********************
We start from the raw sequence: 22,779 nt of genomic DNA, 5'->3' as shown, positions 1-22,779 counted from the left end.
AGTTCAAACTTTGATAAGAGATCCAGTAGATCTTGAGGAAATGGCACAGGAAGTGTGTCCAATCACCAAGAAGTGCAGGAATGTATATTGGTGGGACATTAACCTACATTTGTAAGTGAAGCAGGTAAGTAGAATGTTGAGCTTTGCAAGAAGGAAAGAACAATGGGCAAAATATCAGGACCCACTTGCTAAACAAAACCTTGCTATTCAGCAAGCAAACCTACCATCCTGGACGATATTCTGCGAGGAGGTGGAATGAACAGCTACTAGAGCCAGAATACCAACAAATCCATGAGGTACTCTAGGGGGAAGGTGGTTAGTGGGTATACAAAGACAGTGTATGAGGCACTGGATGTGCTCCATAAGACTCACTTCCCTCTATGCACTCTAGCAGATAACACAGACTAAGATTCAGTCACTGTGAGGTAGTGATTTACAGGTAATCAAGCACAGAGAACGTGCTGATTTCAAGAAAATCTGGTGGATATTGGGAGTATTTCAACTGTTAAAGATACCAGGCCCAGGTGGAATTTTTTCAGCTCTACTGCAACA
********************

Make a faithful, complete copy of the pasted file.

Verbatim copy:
We start from the raw sequence: 22,779 nt of genomic DNA, 5'->3' as shown, positions 1-22,779 counted from the left end.
AGTTCAAACTTTGATAAGAGATCCAGTAGATCTTGAGGAAATGGCACAGGAAGTGTGTCCAATCACCAAGAAGTGCAGGAATGTATATTGGTGGGACATTAACCTACATTTGTAAGTGAAGCAGGTAAGTAGAATGTTGAGCTTTGCAAGAAGGAAAGAACAATGGGCAAAATATCAGGACCCACTTGCTAAACAAAACCTTGCTATTCAGCAAGCAAACCTACCATCCTGGACGATATTCTGCGAGGAGGTGGAATGAACAGCTACTAGAGCCAGAATACCAACAAATCCATGAGGTACTCTAGGGGGAAGGTGGTTAGTGGGTATACAAAGACAGTGTATGAGGCACTGGATGTGCTCCATAAGACTCACTTCCCTCTATGCACTCTAGCAGATAACACAGACTAAGATTCAGTCACTGTGAGGTAGTGATTTACAGGTAATCAAGCACAGAGAACGTGCTGATTTCAAGAAAATCTGGTGGATATTGGGAGTATTTCAACTGTTAAAGATACCAGGCCCAGGTGGAATTTTTTCAGCTCTACTGCAACA